When an employee’s prima facie case is rebutted, “there is no presumption and thus no evidence of illegal intent,” the court pointed out. “Permitting a McDonnell Douglas case to proceed to trial when the prima facie case has been rebutted and the plaintiff has not raised a fact issue on causation defies logic. More importantly, allowing a trial to proceed without evidence to sustain a claim is repugnant to the TCHRA’s immunity waiver and contrary to the legitimate objectives of governmental immunity.”

No showing of retaliation. Having resolved that point of law, the supreme court turned to the facts and concluded the teacher could not support a reprisal claim. The teacher’s written and verbal complaints to the principal did not put the principal on notice that she was alleging gender-based harassment. Again, while a handful of the complained-of incidents had a sexual component, the overwhelming majority did not. They included claims of mistreatment directed toward both males and females, and never hinted that she was being targeted because of her sex, or out of sexual desire toward her.

Gender not the motivator. “Magic words” are not required to invoke the TCHRA’s anti-retaliation protection, the court acknowledged, but there had to be some indication that gender was the motivation, and that simply wasn’t present here. Some of the more salacious sexual facts weren’t even included in the complaint letter or the EEOC charge; thus, while the dissent made much of these particular allegations, they couldn’t be factored into the analysis of whether the principal knew at the time that the complaint was of harassment based on sex.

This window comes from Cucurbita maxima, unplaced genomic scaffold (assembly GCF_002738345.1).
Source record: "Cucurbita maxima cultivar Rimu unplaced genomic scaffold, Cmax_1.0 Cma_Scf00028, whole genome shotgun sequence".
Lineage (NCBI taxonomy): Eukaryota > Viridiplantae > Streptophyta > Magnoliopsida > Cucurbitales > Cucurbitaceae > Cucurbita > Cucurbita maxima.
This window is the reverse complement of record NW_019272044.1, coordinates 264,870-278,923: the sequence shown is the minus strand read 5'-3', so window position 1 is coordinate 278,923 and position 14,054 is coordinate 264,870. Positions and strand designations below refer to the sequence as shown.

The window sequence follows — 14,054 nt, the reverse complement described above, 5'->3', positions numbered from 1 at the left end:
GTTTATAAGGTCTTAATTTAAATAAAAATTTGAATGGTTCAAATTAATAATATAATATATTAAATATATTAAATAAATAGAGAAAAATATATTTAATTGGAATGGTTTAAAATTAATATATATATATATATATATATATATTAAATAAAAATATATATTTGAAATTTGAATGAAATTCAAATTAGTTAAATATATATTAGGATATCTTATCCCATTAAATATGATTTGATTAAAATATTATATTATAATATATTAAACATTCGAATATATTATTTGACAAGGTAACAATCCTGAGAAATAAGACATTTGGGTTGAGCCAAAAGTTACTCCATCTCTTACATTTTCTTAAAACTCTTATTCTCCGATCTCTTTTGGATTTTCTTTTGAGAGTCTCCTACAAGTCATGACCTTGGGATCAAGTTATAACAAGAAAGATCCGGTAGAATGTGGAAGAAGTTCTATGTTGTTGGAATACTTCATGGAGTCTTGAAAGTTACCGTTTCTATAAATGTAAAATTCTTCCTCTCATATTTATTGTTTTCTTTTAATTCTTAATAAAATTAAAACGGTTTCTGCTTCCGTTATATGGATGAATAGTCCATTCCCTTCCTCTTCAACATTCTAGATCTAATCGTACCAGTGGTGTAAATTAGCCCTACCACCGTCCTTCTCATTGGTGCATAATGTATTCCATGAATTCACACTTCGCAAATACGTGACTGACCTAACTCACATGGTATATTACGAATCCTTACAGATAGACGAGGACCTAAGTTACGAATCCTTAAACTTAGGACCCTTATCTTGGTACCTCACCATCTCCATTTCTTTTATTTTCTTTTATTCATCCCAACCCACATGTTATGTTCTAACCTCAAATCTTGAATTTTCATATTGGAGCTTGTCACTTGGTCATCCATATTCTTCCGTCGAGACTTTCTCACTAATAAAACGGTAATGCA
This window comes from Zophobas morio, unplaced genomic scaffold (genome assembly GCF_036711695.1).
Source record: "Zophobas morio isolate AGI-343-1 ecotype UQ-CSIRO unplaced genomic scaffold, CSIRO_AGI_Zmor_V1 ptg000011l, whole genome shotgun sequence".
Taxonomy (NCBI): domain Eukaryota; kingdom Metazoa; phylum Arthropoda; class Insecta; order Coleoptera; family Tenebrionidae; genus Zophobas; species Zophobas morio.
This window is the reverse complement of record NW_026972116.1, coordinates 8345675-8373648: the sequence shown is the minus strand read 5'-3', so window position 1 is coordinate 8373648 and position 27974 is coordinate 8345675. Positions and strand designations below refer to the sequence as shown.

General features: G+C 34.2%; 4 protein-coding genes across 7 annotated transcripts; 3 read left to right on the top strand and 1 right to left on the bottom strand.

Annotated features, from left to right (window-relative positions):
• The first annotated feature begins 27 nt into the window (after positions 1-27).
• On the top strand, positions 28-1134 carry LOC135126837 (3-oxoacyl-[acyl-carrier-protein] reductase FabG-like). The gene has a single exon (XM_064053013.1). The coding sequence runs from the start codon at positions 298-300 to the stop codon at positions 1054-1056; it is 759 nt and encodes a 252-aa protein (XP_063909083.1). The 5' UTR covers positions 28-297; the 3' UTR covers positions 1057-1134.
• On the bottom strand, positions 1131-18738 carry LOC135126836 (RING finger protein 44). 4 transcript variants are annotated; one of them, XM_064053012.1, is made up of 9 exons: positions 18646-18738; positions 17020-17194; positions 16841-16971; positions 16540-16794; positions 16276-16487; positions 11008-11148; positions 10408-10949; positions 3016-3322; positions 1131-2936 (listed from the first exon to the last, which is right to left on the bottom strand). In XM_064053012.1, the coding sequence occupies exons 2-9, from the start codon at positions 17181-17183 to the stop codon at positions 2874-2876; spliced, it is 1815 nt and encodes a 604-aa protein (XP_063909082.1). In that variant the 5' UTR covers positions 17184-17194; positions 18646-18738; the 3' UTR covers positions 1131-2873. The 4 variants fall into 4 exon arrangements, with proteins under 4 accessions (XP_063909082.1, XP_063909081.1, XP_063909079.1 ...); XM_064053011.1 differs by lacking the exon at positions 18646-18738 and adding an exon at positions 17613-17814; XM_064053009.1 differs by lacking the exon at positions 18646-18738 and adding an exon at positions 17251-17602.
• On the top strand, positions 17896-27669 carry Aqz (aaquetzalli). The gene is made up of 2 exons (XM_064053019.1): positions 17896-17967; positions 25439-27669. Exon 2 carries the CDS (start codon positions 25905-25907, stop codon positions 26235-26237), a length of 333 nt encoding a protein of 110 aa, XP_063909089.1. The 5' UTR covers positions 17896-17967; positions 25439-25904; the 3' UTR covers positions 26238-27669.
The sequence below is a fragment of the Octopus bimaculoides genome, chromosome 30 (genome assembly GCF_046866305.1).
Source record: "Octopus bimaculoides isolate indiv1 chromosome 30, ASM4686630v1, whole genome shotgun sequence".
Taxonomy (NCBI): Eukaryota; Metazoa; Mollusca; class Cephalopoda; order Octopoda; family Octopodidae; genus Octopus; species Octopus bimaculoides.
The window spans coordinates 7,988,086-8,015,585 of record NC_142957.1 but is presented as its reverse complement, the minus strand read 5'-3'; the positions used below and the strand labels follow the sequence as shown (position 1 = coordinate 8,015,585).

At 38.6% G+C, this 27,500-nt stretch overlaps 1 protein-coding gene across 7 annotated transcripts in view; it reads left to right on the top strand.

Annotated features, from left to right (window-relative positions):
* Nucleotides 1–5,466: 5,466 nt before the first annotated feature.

The only protected activity, then, was the teacher’s EEOC charge and, while the high court concluded that being placed on a “growth plan’ and termination were both adverse employment actions, the remaining allegations of reprisal, including being pushed, bumped into, and chased down by her assailant, were not, since she was a coworker, not a decision-maker. Although there appeared to be some deviation from the standard disciplinary procedure here, the remaining causation factors weighed in the employer’s favor. The court concluded there was no fact issue to suggest that the teacher would not have been terminated but for her EEOC charge. Thus, immunity had not been waived as to the retaliation claim, either, and the school district’s jurisdictional plea should have been granted.

A “moral wrong” without vindication. Context matters, the majority stressed, emphasizing that it could not consider the facts, “appalling” though they may be, outside their context. Nor could the court stray from the words of the statute, or depart from legal sufficiency standards, to “vindicate a moral wrong.” Thus, while it took pains to stress its disgust with the conduct alleged, the majority ultimately turned to a quote from Justice Scalia: “The text is the law, and it is the text that must be observed.”